Spending those years working in the pro audio and MI marketplaces, Macpherson took on a variety of roles ranging from corporate communications leader to divisional general manager to vice president of integrated marketing—all experiences that now inform his work at L-Acoustics: “I am truly fortunate to have been able to acquire extensive experience in leadership and team building, combined with a strong understanding of the market. Also, I think that being responsible for P&L, sales, support and marketing in most of these prior roles gives me a unique viewpoint of the market from a very high level.”
Several recent shows and tours took advantage of L-Acoustics L-ISA technology, including Bon Iver, Lady Gaga, Star Wars at the Colorado Symphony, Childish Gambino and deadmau5. L-ISA was also put to use at NYC’s ArTecHouse and at an Atlanta church in recent months.
Of course, that market has changed pretty radically in the last few months—a fact not lost on Macpherson, who joined L-Acoustics in February 2020, just as the coronavirus was starting to have an impact on the United States. COVID-19 is testing the mettle of every pro audio manufacturer, but Macpherson is confident in the ability of his company—and the industry—to ride out the worst of the pandemic: “A strong European heritage combined with a focus on premium product has allowed L-Acoustics to buck the tide and prosper in spite of economic upheavals over the decades. I believe that a quality brand with the very best people on board can weather virtually any storm—economic or pandemic. L-Acoustics’ leadership remains committed to the team, our market partners and the U.S. market, where we have managed to grow our installation side of the business dramatically this year. We remain hopeful that the mobile side of the market—touring, event production, et cetera—will rebound relatively quickly.”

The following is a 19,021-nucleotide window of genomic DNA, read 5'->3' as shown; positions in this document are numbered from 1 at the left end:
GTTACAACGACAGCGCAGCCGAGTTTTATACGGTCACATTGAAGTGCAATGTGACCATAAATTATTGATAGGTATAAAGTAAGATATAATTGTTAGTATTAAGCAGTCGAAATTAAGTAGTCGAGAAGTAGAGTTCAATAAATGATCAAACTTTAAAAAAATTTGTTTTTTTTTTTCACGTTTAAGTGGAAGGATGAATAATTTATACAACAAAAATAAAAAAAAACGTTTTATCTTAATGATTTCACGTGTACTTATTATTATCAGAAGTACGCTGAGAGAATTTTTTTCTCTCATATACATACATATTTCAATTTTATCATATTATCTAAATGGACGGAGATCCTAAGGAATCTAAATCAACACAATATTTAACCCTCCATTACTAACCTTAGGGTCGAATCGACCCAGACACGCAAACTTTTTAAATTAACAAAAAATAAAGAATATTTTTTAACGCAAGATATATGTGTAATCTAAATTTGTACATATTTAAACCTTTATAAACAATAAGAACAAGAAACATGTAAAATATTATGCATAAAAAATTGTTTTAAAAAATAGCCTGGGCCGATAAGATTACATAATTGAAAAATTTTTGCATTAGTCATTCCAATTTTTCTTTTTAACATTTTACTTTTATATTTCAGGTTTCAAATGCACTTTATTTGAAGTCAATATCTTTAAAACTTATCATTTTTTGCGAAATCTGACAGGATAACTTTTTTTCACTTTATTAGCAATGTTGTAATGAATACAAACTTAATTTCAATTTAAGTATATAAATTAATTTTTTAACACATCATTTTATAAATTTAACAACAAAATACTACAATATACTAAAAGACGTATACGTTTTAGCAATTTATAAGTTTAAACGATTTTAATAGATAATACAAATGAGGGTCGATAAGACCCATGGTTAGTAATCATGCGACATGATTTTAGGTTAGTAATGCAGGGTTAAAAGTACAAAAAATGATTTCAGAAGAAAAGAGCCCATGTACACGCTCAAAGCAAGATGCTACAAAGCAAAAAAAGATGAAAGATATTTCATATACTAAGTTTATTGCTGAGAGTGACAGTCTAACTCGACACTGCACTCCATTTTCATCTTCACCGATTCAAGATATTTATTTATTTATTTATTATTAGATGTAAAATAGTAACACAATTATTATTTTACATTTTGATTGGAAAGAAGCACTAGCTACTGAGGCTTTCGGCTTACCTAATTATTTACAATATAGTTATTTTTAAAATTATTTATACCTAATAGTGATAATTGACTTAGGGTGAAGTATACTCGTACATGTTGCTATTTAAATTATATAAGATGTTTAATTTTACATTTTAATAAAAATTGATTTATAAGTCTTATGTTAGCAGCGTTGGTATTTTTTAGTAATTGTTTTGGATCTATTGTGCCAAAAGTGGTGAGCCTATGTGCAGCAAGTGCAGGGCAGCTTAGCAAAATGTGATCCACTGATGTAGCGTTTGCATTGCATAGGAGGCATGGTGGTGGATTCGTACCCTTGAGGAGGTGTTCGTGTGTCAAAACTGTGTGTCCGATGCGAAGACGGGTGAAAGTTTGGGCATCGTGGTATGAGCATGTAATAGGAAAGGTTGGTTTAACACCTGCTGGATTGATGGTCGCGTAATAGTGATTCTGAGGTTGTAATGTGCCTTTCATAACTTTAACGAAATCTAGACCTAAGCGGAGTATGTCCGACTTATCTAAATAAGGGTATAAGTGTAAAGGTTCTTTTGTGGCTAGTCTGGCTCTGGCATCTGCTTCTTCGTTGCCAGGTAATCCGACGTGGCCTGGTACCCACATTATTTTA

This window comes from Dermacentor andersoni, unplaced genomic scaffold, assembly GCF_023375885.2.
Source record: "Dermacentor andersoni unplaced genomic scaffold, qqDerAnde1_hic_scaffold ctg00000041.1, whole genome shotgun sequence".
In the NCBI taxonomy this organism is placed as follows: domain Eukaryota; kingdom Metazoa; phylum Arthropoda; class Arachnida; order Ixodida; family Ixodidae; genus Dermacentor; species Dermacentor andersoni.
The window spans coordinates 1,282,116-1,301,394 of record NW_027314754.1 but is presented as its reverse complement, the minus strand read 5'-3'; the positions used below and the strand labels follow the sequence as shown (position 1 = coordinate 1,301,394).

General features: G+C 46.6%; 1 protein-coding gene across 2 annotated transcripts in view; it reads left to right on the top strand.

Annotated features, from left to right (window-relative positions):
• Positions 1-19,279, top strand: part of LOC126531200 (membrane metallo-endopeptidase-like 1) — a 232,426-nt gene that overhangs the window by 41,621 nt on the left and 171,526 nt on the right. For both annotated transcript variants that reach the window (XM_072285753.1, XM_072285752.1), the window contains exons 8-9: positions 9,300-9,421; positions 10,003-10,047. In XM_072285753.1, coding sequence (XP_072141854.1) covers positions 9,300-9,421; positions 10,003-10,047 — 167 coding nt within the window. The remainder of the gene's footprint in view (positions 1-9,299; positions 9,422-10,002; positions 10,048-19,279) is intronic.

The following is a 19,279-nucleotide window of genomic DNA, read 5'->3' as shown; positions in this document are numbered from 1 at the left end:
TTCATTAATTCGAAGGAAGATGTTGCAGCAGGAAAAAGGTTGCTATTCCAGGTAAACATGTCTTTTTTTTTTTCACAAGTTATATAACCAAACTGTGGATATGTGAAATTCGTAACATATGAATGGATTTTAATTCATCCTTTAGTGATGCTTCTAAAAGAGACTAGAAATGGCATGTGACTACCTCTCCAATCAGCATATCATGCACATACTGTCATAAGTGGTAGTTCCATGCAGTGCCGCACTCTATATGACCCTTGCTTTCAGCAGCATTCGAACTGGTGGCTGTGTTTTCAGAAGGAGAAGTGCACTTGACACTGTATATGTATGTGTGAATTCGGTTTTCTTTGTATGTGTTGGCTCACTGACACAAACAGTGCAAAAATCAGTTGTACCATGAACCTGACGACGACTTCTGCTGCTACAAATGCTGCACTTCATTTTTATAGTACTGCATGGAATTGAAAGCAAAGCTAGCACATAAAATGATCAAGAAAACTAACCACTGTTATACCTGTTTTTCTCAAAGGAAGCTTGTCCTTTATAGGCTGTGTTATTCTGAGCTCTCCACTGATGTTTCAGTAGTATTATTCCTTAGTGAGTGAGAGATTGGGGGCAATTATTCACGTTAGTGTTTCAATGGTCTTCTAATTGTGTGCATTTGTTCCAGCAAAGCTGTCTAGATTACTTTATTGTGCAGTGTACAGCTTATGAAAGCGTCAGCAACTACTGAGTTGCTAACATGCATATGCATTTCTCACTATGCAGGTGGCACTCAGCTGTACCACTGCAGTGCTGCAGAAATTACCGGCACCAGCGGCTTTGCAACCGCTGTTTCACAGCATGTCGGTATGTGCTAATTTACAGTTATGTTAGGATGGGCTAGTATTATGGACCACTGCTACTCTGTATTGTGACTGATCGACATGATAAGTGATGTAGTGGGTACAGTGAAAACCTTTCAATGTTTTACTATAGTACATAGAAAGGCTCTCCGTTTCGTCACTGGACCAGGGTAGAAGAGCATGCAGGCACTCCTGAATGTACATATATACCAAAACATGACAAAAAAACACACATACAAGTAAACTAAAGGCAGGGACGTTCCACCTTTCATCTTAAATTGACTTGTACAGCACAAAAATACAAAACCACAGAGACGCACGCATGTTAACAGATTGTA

That confidence in L-Acoustics is well-founded. Today, the company has more than 500 employees worldwide, with 20 percent of the team working in R&D and another 40 percent in manufacturing. That production work is based around three facilities in France—metal components, wood components and assembly—as well as another facility in Germany that develops and manufactures the company’s electronics.
While production is centrally located in Europe, sales and operations are broadly spread out around the globe. The company’s main offices are in Paris, London and Los Angeles, and there are additional offices in Stuttgart, New York City and Singapore. “The CEO of L-Acoustics, Laurent Vaissié, is based in Los Angeles and drives the business teams globally, while the CEO of L-Acoustics Group, Hervé Guillaume, is based in Paris, overseeing global operations,” explained Macpherson. “Our sales and applications teams have off-site team members spread throughout the world, organized into mobile- and installation-facing teams that we feel better suit the unique needs of our customers in each master segment.” Meanwhile, Heil is hardly out of the picture—no, he heads the upstart L-Acoustics Creations division based in London, bringing the company’s insights and technologies to private residential, architectural, artistic and cultural settings.